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#include <string>
#include <algorithm>
#include <iostream>
using namespace std;
bool compare( const string::size_type i, const string::size_type j )
    cout << "comparing " << i << " and " << j << "." << endl;
    return i < j;

void reverse_inplace( std::string &s )
    std::string::size_type i = 0;
    std::string::size_type j = s.size()-1;
    cout << "called" << endl;
    while( compare(i,j) );
        cout << i << " " << j << endl;
        std::swap(s[i], s[j]);
        cout << i << " " << j << endl;

int main()
    string s( "a" );
    cout << s << endl;

What's wrong with my code? Why will it keep comparing, return true? and not execute the loop body there's no ? I tried GCC 4.6 and MSVC 10 SP1. The cout statements in the loop are not being executed for some strange reason.

share|improve this question
This probably isn't relevant to the problem, but you want to initialize j to s.size() - 1. The last valid index is always one less than the size. – Maxpm Jul 10 '11 at 13:07
@Maxpm: I wasn't sure, would have discovered that when the code ran, which it didn't. Thanks though. – rubenvb Jul 10 '11 at 13:14

2 Answers 2

up vote 9 down vote accepted

The loop body isn't being executed because you have a semicolon after the while() line, which is causing the loop body to be ignored. Therefore, the increment and decrement statements aren't being hit; neither are the couts.

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Oh dang. Yes indeed. Why are there no warnings for this case :(. Thanks! – rubenvb Jul 10 '11 at 13:14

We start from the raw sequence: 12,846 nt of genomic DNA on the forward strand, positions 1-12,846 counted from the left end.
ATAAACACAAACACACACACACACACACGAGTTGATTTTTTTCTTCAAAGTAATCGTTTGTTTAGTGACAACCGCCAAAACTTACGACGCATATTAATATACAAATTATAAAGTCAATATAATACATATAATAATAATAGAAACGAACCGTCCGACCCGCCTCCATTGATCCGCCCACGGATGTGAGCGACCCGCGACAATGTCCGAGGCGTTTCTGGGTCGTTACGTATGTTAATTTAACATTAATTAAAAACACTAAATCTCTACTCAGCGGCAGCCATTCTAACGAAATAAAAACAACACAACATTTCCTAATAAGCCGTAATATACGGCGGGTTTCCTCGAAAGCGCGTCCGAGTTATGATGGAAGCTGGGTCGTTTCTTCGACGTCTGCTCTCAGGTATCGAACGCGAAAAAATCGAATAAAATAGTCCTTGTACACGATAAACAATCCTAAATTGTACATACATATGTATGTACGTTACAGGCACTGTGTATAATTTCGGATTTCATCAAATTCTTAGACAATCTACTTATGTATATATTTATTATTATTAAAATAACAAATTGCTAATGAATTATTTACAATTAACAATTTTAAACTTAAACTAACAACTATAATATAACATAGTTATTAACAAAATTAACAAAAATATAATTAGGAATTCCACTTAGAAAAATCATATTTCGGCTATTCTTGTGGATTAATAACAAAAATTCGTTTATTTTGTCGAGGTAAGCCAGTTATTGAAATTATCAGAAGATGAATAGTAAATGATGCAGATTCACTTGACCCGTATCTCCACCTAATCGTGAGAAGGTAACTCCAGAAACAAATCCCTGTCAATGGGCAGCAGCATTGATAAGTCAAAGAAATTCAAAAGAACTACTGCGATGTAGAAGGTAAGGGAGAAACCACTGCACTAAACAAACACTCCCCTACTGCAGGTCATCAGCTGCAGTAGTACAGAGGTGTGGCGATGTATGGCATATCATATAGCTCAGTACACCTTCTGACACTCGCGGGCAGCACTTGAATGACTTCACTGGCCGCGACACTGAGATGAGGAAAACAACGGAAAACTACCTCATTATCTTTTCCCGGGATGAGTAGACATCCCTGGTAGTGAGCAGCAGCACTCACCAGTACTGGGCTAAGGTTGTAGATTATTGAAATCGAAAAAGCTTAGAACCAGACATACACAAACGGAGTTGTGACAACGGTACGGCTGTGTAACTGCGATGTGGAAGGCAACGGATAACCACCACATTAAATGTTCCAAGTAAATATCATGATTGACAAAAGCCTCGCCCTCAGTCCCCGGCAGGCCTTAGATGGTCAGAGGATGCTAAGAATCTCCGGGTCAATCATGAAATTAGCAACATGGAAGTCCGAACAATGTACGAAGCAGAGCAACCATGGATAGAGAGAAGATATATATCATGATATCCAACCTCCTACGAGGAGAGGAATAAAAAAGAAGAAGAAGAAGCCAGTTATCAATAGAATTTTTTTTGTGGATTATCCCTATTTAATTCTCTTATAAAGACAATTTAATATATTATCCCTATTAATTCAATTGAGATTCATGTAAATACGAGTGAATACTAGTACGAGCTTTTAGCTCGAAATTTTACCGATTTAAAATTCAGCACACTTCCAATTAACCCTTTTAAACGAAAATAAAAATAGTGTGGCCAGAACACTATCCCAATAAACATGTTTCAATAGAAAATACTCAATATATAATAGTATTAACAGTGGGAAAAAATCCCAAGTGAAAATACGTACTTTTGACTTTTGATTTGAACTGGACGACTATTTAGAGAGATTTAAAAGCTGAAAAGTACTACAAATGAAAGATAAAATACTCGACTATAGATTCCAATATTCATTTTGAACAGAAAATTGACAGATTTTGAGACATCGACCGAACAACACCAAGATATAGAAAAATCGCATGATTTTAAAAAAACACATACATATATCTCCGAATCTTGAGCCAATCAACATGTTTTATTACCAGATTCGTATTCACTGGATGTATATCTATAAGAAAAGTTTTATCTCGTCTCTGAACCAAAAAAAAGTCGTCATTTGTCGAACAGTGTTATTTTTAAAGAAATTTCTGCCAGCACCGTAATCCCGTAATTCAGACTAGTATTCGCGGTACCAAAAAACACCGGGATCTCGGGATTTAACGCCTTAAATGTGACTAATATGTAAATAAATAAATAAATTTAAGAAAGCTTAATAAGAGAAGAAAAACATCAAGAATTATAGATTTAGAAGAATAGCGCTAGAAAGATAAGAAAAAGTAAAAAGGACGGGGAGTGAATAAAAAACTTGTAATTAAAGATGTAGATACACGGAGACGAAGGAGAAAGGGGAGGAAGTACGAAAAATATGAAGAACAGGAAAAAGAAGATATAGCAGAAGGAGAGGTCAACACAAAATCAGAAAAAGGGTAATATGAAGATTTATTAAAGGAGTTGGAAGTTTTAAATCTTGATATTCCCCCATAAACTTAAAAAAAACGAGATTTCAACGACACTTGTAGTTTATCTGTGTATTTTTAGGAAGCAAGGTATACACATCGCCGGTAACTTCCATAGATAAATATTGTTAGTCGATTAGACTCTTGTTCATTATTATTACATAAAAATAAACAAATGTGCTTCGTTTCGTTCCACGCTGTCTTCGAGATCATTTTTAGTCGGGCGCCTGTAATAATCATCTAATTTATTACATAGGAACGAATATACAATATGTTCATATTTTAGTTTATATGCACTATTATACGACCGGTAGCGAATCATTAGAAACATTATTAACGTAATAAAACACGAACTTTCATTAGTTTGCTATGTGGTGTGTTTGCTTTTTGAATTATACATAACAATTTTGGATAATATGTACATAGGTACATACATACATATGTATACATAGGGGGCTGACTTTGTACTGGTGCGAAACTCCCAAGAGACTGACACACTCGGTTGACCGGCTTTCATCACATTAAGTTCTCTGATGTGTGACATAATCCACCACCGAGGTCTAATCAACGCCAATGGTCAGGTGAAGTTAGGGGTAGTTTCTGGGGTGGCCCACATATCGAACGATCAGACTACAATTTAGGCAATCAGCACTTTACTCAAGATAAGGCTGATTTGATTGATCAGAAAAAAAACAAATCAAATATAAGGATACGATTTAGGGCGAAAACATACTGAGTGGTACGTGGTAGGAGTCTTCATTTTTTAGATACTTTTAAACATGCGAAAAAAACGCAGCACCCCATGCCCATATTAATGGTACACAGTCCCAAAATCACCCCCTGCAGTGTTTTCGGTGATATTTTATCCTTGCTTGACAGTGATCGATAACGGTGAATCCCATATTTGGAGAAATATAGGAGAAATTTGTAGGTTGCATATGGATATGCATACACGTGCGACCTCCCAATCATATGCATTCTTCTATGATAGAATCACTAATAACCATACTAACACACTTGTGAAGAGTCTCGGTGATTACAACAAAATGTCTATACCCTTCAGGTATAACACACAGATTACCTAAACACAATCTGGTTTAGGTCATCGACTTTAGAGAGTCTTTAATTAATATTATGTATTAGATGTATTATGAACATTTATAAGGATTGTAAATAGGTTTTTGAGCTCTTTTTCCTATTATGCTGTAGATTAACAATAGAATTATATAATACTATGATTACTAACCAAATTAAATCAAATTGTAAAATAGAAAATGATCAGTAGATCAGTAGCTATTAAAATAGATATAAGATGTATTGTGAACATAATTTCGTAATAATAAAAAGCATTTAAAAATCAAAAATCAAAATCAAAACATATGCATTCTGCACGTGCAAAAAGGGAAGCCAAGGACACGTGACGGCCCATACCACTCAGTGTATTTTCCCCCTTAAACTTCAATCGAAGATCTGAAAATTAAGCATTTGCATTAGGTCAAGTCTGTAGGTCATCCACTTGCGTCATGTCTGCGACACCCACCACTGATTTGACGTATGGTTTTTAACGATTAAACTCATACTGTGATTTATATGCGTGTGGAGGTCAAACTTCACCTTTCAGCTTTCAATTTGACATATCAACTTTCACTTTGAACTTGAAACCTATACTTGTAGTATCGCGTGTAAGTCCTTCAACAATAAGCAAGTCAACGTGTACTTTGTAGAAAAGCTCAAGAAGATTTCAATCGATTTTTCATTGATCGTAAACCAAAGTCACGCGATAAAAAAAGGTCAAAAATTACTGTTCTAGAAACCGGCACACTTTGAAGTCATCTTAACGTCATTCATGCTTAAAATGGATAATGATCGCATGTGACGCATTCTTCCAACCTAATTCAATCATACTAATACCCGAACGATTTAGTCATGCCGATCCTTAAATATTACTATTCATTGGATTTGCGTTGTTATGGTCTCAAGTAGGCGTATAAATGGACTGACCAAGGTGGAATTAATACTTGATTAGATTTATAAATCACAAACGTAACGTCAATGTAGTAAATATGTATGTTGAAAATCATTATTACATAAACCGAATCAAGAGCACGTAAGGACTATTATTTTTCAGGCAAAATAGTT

Because empty loop bodies are not only valid but sometimes useful constructs. – Ferruccio Jul 10 '11 at 13:29
@Ferruccio: please explain? Surely the presence of at least {} would not hurt that usefulness, and prevent situations such as mine? – rubenvb Jul 10 '11 at 13:36
In the case of for() loops especially, you can do a lot in the loop itself, so sometimes you won't need the body. As far as my experience goes, a situation like yours exists because of the "responsibility of the programmer" meme. Although I think there may be a GCC flag that would display a warning, if memory serves. – FeifanZ Jul 10 '11 at 15:09
Technically, the "loop body" is not being ignored. What the OP thinks is the loop body is actually an unrelated block statement. – fredoverflow Jul 10 '11 at 17:05

First, you need to remove the semicolon after the while statement.

Second, you should initialize j with s.size()-1, if not, it points to an invalid index at the beginning (1 in your case, which is after the end of the string). This can result in a number of unexpected results. Note, that you'll have to check for s.size()==0 in this case, since size_t is unsigned, and s.size()-1 would give an underflow for an empty string.

Third, you should have a look st std::reverse(), if you need this in production code :)

share|improve this answer
aha, std::reverse. Where were you for this question: – rubenvb Jul 10 '11 at 13:16

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